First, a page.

Francesco Petrarca (1346):
Divine favour has freed me from most human passions, but one insatiable lust remains which hitherto I have been neither able nor willing to master. I cannot get enough books. Perhaps I already have more than I need; but it is with books as it is with other things: success in acquisition spurs the desire to find still more. Books, indeed, have a special charm. Gold, silver, gems, purple raiment, a house of marble, a well-tilled field, paintings, a steed with splendid trappings: things such as these give us only a silent and superficial pleasure. Books delight us profoundly, they speak to us, they give us good counsel, they enter into an intimate companionship with us.
This is from a letter written in 1346. If anyone has the original text, presumably either Latin or Italian, I would appreciate a copy. An exact date would be almost as good. I only know this from an advertisement of The Petrarch Press, xeroxed by a friend many years ago. A friend, I should say, who has gone even further down the road from bibliophilia to biblioholism.
The list of desirable things needs only a little revision for contemporaries: most of us would rather have a Porsche or a Rolls Royce than even the finest steed, and most of us wouldn't be caught dead wearing purple clothes, which are no more expensive than other colors today if we do want them.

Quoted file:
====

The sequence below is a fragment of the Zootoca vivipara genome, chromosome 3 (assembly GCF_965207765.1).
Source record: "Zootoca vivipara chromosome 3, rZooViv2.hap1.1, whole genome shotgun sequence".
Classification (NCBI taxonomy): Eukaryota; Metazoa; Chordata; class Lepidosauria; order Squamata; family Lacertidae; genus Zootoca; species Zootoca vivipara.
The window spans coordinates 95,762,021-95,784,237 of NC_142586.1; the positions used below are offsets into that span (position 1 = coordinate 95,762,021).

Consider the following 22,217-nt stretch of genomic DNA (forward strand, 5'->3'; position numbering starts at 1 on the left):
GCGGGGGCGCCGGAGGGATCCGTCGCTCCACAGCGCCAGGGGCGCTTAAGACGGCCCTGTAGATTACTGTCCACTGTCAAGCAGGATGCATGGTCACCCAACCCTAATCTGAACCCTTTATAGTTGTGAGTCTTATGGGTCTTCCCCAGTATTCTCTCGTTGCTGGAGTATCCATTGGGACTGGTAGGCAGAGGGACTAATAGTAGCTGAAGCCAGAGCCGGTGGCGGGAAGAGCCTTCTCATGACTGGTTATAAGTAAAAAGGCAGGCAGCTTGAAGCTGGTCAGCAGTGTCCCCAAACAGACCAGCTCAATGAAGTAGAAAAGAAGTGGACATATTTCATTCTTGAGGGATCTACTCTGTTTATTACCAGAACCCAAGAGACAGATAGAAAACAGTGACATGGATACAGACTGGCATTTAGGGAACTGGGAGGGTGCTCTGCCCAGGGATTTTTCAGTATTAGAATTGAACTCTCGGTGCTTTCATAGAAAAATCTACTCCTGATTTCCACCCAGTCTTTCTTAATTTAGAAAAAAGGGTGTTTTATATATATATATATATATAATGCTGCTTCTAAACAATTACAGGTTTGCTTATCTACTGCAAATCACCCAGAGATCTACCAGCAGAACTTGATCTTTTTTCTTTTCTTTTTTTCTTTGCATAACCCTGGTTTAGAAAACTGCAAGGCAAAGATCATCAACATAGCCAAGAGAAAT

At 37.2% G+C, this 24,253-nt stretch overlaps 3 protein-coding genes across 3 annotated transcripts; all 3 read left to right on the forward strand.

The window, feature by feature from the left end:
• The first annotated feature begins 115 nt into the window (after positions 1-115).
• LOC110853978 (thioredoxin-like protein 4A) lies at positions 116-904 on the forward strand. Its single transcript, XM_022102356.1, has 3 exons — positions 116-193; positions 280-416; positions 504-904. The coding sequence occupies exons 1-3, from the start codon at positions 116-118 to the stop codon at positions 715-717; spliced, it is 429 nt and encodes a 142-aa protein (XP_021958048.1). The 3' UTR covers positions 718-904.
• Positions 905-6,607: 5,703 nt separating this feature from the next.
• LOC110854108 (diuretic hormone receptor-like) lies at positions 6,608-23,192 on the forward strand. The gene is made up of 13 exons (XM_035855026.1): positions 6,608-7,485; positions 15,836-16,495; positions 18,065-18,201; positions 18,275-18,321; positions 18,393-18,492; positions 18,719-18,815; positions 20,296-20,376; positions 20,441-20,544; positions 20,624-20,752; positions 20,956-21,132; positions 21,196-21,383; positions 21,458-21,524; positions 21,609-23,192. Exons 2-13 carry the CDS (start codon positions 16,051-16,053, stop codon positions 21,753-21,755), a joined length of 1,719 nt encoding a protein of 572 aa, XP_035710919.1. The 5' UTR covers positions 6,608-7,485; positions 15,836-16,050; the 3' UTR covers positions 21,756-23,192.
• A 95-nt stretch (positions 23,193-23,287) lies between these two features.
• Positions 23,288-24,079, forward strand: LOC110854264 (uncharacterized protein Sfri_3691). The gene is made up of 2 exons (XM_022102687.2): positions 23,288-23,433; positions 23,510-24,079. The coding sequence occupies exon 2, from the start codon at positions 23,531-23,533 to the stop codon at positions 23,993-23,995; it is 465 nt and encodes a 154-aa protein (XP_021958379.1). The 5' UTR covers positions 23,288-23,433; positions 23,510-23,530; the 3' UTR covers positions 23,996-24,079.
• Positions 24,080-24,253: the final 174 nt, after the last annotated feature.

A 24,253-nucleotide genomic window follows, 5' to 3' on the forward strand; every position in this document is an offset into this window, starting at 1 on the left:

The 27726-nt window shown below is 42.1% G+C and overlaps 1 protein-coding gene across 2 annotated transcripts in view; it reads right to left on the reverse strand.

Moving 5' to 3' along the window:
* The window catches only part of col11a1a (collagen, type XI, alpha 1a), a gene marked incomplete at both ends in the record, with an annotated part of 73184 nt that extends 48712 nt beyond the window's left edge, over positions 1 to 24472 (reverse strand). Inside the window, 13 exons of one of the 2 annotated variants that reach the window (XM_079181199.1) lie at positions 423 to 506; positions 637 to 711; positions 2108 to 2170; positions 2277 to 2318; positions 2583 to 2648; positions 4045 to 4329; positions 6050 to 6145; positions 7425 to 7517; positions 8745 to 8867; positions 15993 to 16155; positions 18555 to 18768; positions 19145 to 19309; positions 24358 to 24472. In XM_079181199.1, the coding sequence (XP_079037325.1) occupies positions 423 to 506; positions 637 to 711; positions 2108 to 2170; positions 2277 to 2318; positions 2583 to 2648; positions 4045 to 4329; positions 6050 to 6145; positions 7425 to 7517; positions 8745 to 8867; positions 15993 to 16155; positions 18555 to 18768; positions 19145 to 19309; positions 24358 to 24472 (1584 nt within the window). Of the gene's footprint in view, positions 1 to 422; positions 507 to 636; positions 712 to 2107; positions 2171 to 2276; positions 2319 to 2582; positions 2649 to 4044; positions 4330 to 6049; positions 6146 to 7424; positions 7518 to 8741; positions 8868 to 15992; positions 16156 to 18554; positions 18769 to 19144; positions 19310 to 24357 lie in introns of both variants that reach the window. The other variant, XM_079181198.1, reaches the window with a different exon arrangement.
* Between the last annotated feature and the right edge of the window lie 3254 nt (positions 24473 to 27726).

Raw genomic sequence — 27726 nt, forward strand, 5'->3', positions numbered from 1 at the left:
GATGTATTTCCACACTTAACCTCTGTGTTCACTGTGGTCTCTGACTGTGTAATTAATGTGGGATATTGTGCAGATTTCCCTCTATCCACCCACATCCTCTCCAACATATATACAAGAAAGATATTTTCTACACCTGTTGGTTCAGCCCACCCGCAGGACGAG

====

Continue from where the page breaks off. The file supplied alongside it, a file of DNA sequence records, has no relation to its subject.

I have now edited and uploaded four more books of Claudian: In Eutropium II, De Consulatu Stilichonis II and III (while removing an embarrassing number of typos from Book I), and the panegyric on the consulship of Mallius Theodorus. All can be reached through the Claudian link in the left column. I have also changed all single and double quotation marks to the more elegant 'curly' kind.
If things go as planned, I will finish three more books by the end of the month: Bellum Geticum and the panegyrics on the 4th and 6th consulships of Honorius. That will leave only De Raptu Proserpinae, which shouldn't take too long, since I've already read it and need only make up my mind on which variants and conjectures to include in the text and apparatus. Perhaps I shouldn't admit that I'm editing the others as I read them.
By the way, I seldom laugh out loud while reading Latin in solitude, but In Eutropium II was an exception: first when the obese and incompetent general Leo is described as abundans corporis exiguusque animi (380-81), and then again when he flees from battle 'trembling on his sweating horse', which soons collapses under him (440-42):
ipse Leo damma ceruoque fugacior ibat
sudanti tremebundus equo: qui pondere postquam
decidit, . . . .
I like the way sudanti combines two shades of meaning. At first I thought that Claudian was saying that it as frightened as its master, and only then did I remember that it was sweating under his enormous bulk.
Claudian's In Rufinum and In Eutropium are just the thing for anyone who thinks that the main problem with Juvenal is that there's not enough of him.